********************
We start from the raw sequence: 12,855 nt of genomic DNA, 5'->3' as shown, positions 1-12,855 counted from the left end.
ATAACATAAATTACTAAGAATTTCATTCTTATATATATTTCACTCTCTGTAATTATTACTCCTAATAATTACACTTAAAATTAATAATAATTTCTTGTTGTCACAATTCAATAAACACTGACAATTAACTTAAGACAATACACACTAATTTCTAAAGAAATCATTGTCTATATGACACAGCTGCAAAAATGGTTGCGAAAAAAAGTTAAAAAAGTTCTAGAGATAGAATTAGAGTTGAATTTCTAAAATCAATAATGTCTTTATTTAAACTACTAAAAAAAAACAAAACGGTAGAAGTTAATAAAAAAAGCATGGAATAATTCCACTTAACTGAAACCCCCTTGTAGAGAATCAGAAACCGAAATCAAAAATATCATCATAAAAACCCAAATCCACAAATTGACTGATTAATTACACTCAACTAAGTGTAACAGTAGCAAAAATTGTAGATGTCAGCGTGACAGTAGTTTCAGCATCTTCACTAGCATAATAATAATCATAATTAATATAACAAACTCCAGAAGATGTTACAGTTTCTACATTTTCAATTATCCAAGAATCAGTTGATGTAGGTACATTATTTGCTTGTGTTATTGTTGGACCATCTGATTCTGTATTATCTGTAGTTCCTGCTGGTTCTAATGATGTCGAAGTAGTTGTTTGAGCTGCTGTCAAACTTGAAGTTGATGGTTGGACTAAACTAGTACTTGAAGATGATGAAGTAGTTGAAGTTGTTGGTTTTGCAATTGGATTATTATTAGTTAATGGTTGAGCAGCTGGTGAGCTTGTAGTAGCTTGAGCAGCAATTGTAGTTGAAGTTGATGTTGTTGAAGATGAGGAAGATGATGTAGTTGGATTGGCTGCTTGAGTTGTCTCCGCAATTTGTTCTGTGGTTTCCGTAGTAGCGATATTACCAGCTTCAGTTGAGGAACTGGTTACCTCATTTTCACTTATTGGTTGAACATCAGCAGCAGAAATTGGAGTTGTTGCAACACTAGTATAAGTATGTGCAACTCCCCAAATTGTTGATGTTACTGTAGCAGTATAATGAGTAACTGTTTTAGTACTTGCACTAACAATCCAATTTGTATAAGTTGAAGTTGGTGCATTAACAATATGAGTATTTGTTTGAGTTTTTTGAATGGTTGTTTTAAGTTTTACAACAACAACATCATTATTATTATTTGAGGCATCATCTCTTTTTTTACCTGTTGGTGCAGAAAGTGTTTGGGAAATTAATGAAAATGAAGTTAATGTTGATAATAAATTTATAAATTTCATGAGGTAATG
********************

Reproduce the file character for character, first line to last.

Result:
We start from the raw sequence: 12,855 nt of genomic DNA, 5'->3' as shown, positions 1-12,855 counted from the left end.
ATAACATAAATTACTAAGAATTTCATTCTTATATATATTTCACTCTCTGTAATTATTACTCCTAATAATTACACTTAAAATTAATAATAATTTCTTGTTGTCACAATTCAATAAACACTGACAATTAACTTAAGACAATACACACTAATTTCTAAAGAAATCATTGTCTATATGACACAGCTGCAAAAATGGTTGCGAAAAAAAGTTAAAAAAGTTCTAGAGATAGAATTAGAGTTGAATTTCTAAAATCAATAATGTCTTTATTTAAACTACTAAAAAAAAACAAAACGGTAGAAGTTAATAAAAAAAGCATGGAATAATTCCACTTAACTGAAACCCCCTTGTAGAGAATCAGAAACCGAAATCAAAAATATCATCATAAAAACCCAAATCCACAAATTGACTGATTAATTACACTCAACTAAGTGTAACAGTAGCAAAAATTGTAGATGTCAGCGTGACAGTAGTTTCAGCATCTTCACTAGCATAATAATAATCATAATTAATATAACAAACTCCAGAAGATGTTACAGTTTCTACATTTTCAATTATCCAAGAATCAGTTGATGTAGGTACATTATTTGCTTGTGTTATTGTTGGACCATCTGATTCTGTATTATCTGTAGTTCCTGCTGGTTCTAATGATGTCGAAGTAGTTGTTTGAGCTGCTGTCAAACTTGAAGTTGATGGTTGGACTAAACTAGTACTTGAAGATGATGAAGTAGTTGAAGTTGTTGGTTTTGCAATTGGATTATTATTAGTTAATGGTTGAGCAGCTGGTGAGCTTGTAGTAGCTTGAGCAGCAATTGTAGTTGAAGTTGATGTTGTTGAAGATGAGGAAGATGATGTAGTTGGATTGGCTGCTTGAGTTGTCTCCGCAATTTGTTCTGTGGTTTCCGTAGTAGCGATATTACCAGCTTCAGTTGAGGAACTGGTTACCTCATTTTCACTTATTGGTTGAACATCAGCAGCAGAAATTGGAGTTGTTGCAACACTAGTATAAGTATGTGCAACTCCCCAAATTGTTGATGTTACTGTAGCAGTATAATGAGTAACTGTTTTAGTACTTGCACTAACAATCCAATTTGTATAAGTTGAAGTTGGTGCATTAACAATATGAGTATTTGTTTGAGTTTTTTGAATGGTTGTTTTAAGTTTTACAACAACAACATCATTATTATTATTTGAGGCATCATCTCTTTTTTTACCTGTTGGTGCAGAAAGTGTTTGGGAAATTAATGAAAATGAAGTTAATGTTGATAATAAATTTATAAATTTCATGAGGTAATG